As the US government went ahead with its plan to break up Facebook, the social network has hit back, saying that in addition to being “revisionist history, this is simply not how the antitrust laws are supposed to work”.
Jennifer Newstead, Vice President and General Counsel at Facebook, said late on Wednesday that the company looks forward to its day in court, “when we’re confident the evidence will show that Facebook, Instagram and WhatsApp belong together, competing on the merits with great products”.
The US Federal Trade Commission (FTC) and state attorneys general have attacked two acquisitions that Facebook made: Instagram in 2012 and WhatsApp in 2014.
According to Facebook, both of these acquisitions were reviewed by relevant antitrust regulators at the time.
The FTC conducted an in-depth “Second Request” of the Instagram transaction in 2012 before voting unanimously to clear it.
The European Commission reviewed the WhatsApp transaction in 2014 and found no risk of harm to competition in any potential market.
“Now, many years later, with seemingly no regard for settled law or the consequences to innovation and investment, the agency is saying it got it wrong and wants a do-over. In addition to being revisionist history, this is simply not how the antitrust laws are supposed to work,” Newstead stressed.
In a landmark antitrust action headlined by bipartisan support, the US government and 48 states have sued Facebook, accusing it of abusing its market power to kill off competition. The US is pushing for a spinoff of Facebook owned Instagram and WhatsApp.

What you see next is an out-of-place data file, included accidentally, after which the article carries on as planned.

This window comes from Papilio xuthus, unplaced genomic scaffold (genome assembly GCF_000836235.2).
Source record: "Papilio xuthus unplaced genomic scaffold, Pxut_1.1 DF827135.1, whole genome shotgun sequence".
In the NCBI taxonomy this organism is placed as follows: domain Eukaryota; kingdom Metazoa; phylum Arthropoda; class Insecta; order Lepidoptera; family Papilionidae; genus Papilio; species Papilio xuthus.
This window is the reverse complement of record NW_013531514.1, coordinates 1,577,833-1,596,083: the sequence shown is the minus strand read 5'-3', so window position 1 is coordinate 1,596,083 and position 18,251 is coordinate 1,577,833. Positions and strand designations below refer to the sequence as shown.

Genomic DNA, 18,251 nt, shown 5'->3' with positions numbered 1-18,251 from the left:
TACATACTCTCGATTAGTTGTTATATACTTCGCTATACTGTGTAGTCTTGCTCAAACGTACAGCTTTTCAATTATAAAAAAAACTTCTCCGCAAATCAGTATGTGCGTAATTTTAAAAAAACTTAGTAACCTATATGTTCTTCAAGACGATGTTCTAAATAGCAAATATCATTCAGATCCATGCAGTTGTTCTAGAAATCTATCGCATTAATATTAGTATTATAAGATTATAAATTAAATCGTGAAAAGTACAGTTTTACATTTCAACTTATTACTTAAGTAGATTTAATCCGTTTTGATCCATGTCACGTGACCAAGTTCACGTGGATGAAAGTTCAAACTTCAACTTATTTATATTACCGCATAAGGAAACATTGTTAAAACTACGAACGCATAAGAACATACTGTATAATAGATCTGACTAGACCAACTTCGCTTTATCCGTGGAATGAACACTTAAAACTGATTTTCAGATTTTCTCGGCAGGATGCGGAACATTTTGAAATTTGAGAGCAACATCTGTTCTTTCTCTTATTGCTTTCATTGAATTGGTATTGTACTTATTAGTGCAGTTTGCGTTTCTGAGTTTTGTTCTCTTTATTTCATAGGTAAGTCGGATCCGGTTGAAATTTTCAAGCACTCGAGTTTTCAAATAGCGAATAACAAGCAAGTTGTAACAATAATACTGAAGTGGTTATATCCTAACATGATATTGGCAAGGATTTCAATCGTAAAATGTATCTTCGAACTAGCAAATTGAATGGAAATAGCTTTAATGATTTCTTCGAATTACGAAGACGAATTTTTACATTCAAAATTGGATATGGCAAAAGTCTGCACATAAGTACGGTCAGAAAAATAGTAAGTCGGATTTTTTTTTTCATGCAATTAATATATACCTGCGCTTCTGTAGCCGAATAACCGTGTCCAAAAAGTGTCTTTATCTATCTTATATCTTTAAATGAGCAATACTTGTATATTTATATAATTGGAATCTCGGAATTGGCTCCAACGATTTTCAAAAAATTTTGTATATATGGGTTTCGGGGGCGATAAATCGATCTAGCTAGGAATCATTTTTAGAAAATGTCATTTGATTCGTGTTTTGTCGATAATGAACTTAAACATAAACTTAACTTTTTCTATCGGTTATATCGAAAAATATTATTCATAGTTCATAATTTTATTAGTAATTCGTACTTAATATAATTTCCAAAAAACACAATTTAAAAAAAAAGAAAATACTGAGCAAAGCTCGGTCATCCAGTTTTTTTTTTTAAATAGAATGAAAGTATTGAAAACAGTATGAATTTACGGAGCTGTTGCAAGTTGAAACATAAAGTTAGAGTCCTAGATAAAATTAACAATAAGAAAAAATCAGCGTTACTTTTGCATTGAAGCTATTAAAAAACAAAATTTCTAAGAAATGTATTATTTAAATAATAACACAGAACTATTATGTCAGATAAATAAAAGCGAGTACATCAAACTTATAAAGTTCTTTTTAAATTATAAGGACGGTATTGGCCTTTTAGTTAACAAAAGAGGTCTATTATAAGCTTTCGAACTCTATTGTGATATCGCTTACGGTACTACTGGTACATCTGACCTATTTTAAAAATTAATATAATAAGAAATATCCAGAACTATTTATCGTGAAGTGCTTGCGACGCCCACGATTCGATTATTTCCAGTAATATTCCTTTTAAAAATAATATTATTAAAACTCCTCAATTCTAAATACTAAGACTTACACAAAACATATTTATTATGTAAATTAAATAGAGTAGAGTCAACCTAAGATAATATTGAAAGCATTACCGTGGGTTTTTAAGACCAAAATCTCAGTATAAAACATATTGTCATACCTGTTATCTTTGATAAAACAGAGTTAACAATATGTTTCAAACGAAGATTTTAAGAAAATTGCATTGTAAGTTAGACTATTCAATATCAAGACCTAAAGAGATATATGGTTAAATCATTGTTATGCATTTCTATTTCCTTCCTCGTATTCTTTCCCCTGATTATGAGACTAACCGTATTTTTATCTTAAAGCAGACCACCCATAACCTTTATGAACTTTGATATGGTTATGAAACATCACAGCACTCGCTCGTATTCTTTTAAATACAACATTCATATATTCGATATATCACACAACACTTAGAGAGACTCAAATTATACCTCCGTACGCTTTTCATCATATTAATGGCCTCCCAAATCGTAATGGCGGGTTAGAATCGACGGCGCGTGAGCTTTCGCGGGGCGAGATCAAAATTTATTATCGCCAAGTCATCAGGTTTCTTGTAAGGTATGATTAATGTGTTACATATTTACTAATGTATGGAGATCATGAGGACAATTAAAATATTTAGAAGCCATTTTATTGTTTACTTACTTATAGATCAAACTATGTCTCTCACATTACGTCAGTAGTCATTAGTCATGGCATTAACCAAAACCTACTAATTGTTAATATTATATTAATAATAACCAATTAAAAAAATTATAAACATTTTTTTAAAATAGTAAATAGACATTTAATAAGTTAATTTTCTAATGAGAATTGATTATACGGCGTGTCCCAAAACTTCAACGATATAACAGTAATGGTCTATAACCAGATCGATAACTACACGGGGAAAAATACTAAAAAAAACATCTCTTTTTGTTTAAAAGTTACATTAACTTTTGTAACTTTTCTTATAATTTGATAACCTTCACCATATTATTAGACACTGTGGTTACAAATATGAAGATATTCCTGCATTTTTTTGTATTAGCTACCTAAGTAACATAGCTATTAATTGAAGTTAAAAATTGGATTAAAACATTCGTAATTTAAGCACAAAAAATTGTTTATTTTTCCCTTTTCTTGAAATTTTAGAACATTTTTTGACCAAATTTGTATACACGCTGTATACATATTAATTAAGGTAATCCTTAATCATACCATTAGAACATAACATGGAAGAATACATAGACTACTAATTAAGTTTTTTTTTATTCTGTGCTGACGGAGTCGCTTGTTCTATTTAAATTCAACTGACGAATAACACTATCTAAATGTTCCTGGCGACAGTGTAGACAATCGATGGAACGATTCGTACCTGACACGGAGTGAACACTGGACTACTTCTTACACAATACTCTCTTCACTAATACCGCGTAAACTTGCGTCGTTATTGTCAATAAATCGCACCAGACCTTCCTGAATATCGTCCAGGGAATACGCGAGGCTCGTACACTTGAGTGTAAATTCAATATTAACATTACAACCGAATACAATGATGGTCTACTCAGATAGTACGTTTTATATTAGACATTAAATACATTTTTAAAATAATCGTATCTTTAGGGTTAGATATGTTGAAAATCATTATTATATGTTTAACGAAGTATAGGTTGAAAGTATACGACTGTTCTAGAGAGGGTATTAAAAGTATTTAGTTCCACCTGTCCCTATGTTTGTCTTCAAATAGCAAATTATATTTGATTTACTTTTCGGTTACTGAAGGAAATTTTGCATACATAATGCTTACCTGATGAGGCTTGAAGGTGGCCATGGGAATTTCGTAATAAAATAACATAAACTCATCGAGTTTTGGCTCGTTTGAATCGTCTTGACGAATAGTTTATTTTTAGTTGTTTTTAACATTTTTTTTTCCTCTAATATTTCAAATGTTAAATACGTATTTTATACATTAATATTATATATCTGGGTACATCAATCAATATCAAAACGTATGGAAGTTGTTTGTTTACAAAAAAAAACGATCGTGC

According to Facebook, no American antitrust enforcer has ever brought a case like this before.
“When we acquired Instagram and WhatsApp, we believed these companies would be a great benefit to our Facebook users and that we could help transform them into something even better. And we did,” Facebook said.
“This lawsuit risks sowing doubt and uncertainty about the US government’s own merger review process and whether acquiring businesses can actually rely on the outcomes of the legal process,” it argued.
Facebook bought Instagram for $1 billion in 2012 and WhatsApp for $19 billion in 2014.
“The FTC was right to clear Facebook’s acquisition of Instagram eight years ago. The Instagram you see today is the Instagram that Facebook built, not the app it acquired,” Newstead said.
When Facebook bought Instagram, it had about 2 per cent of the users it has today, just 13 employees, no revenue and virtually no infrastructure of its own.
Today, Instagram has over one billion monthly active users.
WhatsApp has over two billion users all over the world, with more that 400 million users in India.
“Making Instagram part of Facebook has delivered tremendous benefits to consumers and businesses. Instagram became more reliable and avoided the growing pains that have derailed other fast-growing startups,” Facebook argued.
WhatsApp is no different.
“Making WhatsApp part of Facebook delivered benefits to consumers, just as we anticipated and hoped it would. We offered consumers around the globe a free messaging alternative to SMS and the fees mobile operators were charging for it,” said the company which is ready to fight the legal battle.